6. Texture

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Art Nouveau

Art Nouveau

a decorative Art & Design movement

involved painters like Klimt in Vienna

& architects like Anton Gaudi in Barcelona

1. Surfaces

1890’s to 1920’s

Gustav Klimt

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Here is some of Gaudi’s work

he used broken bits of tile & china

to decorate the surfaces of his buildings & parks.

Gates and banisters twist like organic forms in the Art Nouveau style.

1. Surfaces

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6. Texture

art nouveau took its inspriation from the

flowing organic forms seen again & again in nature.

Alphonse Mucha was a famous Art Nouveau Designer

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6. Texture

The Kiss 1909

You could study the surface patterns of Art Nouveau Artists & Designers like Klimt, Mucha and Gaudi before taking them into your work…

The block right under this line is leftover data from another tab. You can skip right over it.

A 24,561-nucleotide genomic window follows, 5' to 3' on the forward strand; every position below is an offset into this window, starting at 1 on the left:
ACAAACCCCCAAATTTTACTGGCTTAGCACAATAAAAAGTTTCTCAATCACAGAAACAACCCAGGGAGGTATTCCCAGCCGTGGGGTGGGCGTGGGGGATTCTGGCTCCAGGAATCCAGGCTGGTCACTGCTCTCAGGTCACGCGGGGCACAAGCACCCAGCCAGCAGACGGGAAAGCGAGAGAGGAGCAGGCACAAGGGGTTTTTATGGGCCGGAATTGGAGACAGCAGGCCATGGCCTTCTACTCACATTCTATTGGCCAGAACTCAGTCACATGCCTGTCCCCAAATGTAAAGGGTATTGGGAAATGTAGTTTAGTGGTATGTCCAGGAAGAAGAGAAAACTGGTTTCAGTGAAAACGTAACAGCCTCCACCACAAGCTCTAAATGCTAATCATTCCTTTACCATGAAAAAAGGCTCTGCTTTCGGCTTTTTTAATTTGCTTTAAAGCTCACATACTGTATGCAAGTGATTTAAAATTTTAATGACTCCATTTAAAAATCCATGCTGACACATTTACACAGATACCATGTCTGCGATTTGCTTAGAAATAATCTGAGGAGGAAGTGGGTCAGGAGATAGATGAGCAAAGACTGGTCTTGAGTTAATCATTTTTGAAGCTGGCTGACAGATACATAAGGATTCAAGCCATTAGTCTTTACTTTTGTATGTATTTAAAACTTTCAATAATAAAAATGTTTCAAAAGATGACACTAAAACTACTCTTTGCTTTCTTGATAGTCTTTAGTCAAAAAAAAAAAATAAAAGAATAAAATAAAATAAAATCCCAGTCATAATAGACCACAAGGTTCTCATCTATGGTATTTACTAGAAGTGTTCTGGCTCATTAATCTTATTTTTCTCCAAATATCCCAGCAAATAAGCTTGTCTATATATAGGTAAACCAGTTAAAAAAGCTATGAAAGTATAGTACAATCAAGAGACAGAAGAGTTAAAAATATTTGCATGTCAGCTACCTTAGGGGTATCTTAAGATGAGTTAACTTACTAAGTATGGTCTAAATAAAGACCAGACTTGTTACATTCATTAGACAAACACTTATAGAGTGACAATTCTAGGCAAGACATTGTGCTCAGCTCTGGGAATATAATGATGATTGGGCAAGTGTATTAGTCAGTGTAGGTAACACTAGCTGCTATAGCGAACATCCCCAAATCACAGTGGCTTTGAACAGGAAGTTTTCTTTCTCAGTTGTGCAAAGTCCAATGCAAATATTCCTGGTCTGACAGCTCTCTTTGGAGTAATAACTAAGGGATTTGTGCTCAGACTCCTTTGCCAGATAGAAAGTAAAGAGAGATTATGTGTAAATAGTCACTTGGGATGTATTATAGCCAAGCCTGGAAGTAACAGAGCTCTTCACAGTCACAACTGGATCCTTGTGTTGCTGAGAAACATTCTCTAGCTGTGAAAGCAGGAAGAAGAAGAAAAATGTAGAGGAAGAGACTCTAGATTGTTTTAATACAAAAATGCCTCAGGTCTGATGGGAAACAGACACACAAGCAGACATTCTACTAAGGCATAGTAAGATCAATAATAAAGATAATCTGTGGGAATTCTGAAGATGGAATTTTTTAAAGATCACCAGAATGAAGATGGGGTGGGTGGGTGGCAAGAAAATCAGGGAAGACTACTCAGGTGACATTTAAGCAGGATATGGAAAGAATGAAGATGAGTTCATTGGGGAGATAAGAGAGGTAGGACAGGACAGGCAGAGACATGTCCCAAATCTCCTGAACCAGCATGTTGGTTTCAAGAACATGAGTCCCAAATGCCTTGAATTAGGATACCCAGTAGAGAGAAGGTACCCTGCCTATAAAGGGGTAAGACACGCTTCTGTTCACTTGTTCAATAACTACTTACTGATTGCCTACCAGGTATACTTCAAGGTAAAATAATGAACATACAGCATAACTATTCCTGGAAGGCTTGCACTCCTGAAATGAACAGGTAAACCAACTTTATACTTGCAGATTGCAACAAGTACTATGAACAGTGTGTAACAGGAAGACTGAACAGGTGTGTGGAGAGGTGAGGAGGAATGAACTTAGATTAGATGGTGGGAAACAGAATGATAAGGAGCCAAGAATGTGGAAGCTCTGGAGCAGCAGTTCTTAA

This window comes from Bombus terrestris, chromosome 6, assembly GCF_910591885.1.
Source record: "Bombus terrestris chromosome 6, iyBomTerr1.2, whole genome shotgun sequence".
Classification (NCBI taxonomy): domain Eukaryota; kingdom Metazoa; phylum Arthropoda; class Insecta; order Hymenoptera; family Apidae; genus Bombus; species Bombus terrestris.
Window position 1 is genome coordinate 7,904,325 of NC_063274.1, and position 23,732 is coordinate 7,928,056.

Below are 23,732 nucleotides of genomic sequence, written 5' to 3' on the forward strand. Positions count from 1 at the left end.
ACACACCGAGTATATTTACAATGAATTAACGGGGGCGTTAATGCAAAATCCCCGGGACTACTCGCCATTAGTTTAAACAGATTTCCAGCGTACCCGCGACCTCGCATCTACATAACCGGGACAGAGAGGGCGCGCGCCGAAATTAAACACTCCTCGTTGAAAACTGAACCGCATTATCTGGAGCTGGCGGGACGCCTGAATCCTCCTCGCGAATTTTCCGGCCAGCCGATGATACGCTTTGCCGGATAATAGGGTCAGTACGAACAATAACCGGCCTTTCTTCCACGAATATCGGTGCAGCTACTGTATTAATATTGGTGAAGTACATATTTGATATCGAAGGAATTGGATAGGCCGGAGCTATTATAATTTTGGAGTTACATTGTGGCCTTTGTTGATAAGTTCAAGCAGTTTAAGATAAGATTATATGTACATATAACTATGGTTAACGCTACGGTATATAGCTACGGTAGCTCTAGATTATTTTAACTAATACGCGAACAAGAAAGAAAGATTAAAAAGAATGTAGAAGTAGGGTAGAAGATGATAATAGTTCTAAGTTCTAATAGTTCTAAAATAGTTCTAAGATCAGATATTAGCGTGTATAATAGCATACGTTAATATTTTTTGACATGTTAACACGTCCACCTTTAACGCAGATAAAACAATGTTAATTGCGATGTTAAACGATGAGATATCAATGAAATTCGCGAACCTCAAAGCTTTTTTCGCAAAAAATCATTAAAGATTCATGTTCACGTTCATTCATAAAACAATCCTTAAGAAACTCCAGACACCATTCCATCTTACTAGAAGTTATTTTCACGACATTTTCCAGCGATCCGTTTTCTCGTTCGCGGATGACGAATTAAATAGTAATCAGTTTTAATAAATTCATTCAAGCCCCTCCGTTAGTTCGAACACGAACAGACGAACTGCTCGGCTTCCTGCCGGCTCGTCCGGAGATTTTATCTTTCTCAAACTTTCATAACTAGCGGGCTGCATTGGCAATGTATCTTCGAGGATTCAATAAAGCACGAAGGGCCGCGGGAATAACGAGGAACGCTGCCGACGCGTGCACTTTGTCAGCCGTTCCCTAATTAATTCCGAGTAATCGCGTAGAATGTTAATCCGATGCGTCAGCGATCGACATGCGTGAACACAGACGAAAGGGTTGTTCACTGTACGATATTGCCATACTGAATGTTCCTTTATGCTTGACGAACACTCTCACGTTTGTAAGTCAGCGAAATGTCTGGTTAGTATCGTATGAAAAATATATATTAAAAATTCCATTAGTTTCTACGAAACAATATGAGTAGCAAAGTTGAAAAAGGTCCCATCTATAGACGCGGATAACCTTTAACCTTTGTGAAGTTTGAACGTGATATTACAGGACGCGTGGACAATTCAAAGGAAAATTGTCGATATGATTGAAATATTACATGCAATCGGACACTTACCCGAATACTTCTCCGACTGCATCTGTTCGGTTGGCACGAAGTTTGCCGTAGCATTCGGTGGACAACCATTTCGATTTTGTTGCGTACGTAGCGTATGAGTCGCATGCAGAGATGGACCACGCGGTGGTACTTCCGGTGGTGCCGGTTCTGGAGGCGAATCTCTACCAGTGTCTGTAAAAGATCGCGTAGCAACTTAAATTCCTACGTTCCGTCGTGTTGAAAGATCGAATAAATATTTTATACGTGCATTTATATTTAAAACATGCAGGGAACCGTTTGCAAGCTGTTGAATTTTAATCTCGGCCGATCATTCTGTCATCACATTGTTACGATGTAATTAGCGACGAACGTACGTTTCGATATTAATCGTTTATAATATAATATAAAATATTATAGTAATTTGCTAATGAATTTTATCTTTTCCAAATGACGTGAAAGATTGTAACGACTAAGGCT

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The surface pattern you develop should be strongly influenced by the artwork you collect.

You may consider making and applying surface pattern to a whole range of designed objects of which you would execute one:

6. Texture

e.g. you could apply pattern to… vessels made out of mudroc (like in your yr 10 project)… to silk… to stained glass…to a product bag… to a relief mirror… to teapots… there is no limit…

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6. Texture

…to chunky jewellery…

…even to clothing worn as jewellery…